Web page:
Now, during her visits home, she continues to advocate and help children in her community, offering them advice and assisting them with writing letters to their sponsors. She also volunteers with ChildFund community partners and is an active public speaker. Although she has an interest in finance, Wotay is currently devoting much of her attention to youth development.
In Caroline’s family, school is viewed as being only for boys. As a result, it was difficult for her to access education as a young girl. It was also a common practice for girls to be circumcised. But a local school administrator was instrumental in preventing Caroline’s circumcision and also guided her to ChildFund’s Psychological Support and Care (PSS) trainings where Caroline gained key insights into the rights of women and children. That knowledge has given her drive and courage to pursue her academic goals.
Although now 20, Caroline is a thriving high school student in Kimalel Day Secondary School in Kenya’s Marigat District. She shares her experiences with other youth who are struggling to get an education. She has been instrumental in encouraging other girls to go to school and helping them understand their rights. Recently, her ideas around inclusion of girls were used to help ChildFund and its local partners map strategy for future community programs. Caroline’s efforts have also contributed to a noticeable reduction in regressive cultural practices in her community where education for girls is not highly valued.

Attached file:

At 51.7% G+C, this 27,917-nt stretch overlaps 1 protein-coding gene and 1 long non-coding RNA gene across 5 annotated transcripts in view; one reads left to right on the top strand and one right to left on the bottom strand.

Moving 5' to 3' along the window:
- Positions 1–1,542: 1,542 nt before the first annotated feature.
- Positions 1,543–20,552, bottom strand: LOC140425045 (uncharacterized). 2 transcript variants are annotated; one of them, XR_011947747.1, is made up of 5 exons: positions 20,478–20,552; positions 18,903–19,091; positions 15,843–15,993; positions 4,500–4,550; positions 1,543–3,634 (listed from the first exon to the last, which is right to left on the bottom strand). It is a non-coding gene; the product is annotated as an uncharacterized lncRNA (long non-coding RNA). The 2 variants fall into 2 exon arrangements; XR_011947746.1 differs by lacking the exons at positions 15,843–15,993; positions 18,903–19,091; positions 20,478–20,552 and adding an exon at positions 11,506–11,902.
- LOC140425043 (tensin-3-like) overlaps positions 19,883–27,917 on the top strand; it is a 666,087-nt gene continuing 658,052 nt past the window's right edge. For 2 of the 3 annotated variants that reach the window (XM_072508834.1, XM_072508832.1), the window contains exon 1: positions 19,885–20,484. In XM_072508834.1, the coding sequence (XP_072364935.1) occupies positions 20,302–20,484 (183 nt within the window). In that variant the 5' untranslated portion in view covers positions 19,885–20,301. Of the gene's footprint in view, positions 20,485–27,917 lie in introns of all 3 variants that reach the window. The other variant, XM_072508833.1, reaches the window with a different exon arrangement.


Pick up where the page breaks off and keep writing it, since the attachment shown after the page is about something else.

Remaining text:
When she finishes her education, she hopes to be a teacher and a community facilitator.
The Police Detective
Growing up in poverty, Christine, 24, was a shy and unhappy little girl who didn’t believe she was good enough to succeed. She often kept quiet and listened to other children speak – she thought they knew better and therefore had more right to be heard. That was before she was sponsored through ChildFund Uganda.
Fast forward a few years, and Christine is a confident, assertive, determined and independent police detective in the crime intelligence division. Christine describes ChildFund as the “miracle that changed her life.” She recalls the letters, greeting cards and gifts from her sponsor Hansen that helped motivate and encourage her to do her best.
When she became of age, Christine assumed responsibility for helping other children like her. She assisted with letter writing and contributed to programs for children in her impoverished community. Those experiences helped shape the leadership skills she uses in her current job.
Christine attributes her communications skills and the ability to love and give to her time with ChildFund Uganda. ”I am able to stand all challenges at work because of the trainings I was involved in,” she says. “I stand for what I believe in. I am not afraid; I am assertive and I know my rights!”
Christine hopes to continue giving back to her community by empowering children and wants to sponsor a child in the future.